Reaping our demographic dividend

Written by Dr Shubbhada Sabade | Shubhada Sabade | Shubhada Sabade | Updated: May 20 2013, 05:49am hrs
Can the management students of today who will be the decision-makers tomorrow see an opportunity here

Inclusive growth has been a focus area of the 11th Five Year Plan and is on the agenda of the 12th Plan too. A new chapter Seizing the Demographic Dividend in the Economic Survey of 2012-13 emphasises that a good job is the best form of inclusion. It further says that Indias challenge is to create conditions for faster growth of productive jobs outside of agriculture, especially in the organised manufacturing and in services, even while improving productivity in agriculture. The benefit of rising to the challenge is decades of strong inclusive growth. As per Census 2011, Indias population stands at 1.21 billion, slightly more than the forecast, although the population growth rate has declined from 1.97% per annum between 1991 and 2001 to 1.64% between 2001 and 2011. India has a younger population in comparison to many other countries. Thus, labour force in India is expected to increase by 32% over the next 20 years while it will decline for developed nations and China. Whether we can reap this demographic dividend to the nations advantage or let it become a curse depends on two factors: drastic quality improvement in this new workforce by much better education, health and skill development on the one hand and creating better livelihood opportunities on the other. This article tries to present a model with which the corporate can help India achieve both, the emphasis being on education.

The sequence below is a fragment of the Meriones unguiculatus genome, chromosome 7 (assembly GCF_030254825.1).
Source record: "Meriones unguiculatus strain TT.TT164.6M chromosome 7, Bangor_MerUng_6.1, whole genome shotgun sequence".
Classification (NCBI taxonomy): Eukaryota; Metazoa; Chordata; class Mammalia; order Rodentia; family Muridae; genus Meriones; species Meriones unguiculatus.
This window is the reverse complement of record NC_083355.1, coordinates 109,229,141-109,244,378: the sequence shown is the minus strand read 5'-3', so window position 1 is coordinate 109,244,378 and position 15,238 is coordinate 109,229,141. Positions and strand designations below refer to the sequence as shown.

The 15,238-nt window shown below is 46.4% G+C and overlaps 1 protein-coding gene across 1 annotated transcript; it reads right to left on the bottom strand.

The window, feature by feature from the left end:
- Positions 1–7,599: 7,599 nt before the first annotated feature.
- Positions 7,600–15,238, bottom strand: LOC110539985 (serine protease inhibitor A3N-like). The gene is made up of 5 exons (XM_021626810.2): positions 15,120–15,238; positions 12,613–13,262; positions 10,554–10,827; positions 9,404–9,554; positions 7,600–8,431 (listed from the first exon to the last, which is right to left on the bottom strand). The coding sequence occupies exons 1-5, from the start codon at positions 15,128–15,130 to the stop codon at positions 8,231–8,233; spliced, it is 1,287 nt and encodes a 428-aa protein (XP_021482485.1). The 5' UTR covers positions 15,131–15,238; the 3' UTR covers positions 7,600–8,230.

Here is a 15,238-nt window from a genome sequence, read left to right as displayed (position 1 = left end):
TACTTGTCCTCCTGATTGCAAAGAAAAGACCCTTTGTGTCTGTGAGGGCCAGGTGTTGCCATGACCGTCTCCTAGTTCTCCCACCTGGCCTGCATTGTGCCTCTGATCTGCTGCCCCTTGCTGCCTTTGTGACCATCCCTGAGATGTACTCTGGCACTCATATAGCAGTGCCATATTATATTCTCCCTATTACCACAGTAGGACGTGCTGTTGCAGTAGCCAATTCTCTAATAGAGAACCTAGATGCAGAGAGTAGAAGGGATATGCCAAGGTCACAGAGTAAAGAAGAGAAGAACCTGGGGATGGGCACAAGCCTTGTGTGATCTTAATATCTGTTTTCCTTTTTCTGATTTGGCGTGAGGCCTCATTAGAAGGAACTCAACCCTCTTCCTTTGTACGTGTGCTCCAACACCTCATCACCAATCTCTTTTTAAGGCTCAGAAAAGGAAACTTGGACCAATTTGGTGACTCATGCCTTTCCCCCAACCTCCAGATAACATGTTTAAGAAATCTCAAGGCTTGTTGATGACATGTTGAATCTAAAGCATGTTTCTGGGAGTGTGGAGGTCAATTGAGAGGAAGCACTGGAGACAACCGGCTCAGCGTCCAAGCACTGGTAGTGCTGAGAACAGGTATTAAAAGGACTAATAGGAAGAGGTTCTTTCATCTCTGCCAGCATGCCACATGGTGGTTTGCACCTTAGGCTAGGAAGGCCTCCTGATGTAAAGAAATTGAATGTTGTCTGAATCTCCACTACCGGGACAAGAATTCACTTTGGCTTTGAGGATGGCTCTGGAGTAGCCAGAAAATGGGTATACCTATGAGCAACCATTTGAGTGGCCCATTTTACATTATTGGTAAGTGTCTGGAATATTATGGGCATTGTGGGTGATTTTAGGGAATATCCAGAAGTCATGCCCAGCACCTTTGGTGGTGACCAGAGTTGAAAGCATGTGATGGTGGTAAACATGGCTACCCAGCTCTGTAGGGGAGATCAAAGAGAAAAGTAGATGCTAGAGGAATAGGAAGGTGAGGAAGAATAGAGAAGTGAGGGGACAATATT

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Thanks to the Right to Education Act which became operational in 2009, most Indian children are in school, but the real challenge is of improving the quality of school education, which means extensive and improved teacher training, upgrading curriculum and enforcing accountability in teachers attendance, as Datt and Sundharam say. The Approach Paper of 12th Five Year Plan talks about the need to explore the scope for PPP projects in development of social sectors like health and education. As per the Economic Survey 2012-13, the challenge is to address both quality and quantity issues in skill development and training so as to correct the mismatch between employers who dont get people with the requisite skills and millions of job seekers who dont get employment. To this end, the National Skill Development Mission aims to impart employment-oriented vocational training to 8 crore people over the next five years incorporating the private sector (through PPPs and for-profit vocational training) and NGOs. Can the management students of today who will be the decision-makers in industry tomorrow see an opportunity here Will they be able and willing to enter into such PPPs to enhance their companys image as well as to build the next-generation India